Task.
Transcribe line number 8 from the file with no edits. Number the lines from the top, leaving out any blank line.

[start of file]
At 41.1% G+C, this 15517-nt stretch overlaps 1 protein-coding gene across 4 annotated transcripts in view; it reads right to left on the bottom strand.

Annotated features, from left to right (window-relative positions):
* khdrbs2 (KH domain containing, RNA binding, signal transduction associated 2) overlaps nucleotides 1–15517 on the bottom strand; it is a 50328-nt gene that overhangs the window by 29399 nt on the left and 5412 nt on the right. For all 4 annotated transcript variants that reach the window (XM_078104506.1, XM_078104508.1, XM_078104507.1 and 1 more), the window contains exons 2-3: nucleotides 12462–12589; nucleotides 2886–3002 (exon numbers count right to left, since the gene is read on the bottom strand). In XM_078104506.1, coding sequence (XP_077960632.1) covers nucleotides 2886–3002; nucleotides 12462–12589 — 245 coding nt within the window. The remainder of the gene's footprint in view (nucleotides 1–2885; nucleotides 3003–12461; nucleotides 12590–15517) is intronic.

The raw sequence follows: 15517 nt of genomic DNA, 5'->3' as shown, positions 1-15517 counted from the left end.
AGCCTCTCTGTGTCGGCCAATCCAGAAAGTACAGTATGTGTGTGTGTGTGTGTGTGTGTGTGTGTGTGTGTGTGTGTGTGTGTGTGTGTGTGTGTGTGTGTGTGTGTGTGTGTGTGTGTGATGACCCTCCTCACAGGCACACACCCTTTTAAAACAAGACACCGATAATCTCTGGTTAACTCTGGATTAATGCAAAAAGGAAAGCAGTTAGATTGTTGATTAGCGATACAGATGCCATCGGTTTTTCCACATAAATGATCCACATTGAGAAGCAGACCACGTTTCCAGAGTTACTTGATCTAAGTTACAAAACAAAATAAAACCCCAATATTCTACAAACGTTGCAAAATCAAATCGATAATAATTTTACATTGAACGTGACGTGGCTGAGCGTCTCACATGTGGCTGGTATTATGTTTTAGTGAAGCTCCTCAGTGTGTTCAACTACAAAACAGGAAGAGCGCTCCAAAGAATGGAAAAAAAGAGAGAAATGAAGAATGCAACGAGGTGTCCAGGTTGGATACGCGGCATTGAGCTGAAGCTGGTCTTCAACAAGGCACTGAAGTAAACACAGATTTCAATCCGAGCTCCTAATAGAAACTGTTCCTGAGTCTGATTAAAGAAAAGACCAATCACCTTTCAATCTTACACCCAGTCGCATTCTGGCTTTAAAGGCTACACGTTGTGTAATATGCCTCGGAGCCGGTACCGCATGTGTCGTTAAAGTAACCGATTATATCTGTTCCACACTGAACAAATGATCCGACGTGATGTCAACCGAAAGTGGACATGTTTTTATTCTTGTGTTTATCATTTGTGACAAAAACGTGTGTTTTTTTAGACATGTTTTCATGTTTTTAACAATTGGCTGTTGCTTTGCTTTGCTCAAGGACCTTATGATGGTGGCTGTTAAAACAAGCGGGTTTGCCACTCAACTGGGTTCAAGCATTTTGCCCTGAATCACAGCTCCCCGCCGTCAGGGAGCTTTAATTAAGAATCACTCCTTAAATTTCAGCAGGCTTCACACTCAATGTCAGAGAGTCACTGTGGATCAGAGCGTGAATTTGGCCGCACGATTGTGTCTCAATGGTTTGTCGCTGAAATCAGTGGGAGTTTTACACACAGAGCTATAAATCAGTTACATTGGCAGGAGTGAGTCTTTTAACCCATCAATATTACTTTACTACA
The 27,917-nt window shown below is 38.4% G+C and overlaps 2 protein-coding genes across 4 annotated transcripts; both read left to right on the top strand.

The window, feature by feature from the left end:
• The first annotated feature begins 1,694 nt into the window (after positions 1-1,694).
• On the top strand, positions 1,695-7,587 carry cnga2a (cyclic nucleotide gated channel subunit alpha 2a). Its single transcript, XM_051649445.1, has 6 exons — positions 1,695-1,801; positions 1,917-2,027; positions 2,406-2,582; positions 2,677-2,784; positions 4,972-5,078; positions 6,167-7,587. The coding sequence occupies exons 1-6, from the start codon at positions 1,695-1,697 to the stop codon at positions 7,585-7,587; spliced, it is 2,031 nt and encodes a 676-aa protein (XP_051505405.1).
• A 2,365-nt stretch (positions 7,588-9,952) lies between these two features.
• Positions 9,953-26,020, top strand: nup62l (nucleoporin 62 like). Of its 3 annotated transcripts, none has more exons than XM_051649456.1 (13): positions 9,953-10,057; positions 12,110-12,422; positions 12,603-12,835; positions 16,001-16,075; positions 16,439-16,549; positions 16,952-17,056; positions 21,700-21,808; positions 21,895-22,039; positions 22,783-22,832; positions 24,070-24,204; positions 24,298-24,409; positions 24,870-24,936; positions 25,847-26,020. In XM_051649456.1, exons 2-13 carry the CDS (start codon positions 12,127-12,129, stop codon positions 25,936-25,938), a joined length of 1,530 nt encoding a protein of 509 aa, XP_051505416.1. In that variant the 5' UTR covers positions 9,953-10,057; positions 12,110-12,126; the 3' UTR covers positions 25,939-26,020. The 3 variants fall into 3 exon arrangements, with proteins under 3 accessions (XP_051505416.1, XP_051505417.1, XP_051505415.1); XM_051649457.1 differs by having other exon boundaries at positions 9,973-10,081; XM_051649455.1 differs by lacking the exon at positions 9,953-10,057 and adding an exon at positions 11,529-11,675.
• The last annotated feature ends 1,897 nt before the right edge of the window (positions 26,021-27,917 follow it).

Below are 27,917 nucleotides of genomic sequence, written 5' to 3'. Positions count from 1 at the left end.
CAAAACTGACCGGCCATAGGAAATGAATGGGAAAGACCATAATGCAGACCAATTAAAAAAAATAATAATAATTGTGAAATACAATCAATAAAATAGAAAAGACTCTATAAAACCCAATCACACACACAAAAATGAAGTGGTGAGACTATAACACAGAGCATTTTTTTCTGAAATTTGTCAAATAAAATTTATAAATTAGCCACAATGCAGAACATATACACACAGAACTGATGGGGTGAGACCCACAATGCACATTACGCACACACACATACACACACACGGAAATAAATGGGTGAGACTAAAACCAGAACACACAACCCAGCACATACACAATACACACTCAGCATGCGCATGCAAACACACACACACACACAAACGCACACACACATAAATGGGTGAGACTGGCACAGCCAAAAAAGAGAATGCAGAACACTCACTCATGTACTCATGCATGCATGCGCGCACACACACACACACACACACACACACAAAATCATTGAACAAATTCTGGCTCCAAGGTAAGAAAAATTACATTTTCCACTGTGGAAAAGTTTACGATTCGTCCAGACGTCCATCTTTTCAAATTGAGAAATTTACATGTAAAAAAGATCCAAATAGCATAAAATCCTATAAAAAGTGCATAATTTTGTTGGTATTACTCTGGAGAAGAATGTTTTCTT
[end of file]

• The first annotated feature begins 1,694 nt into the window (after positions 1-1,694).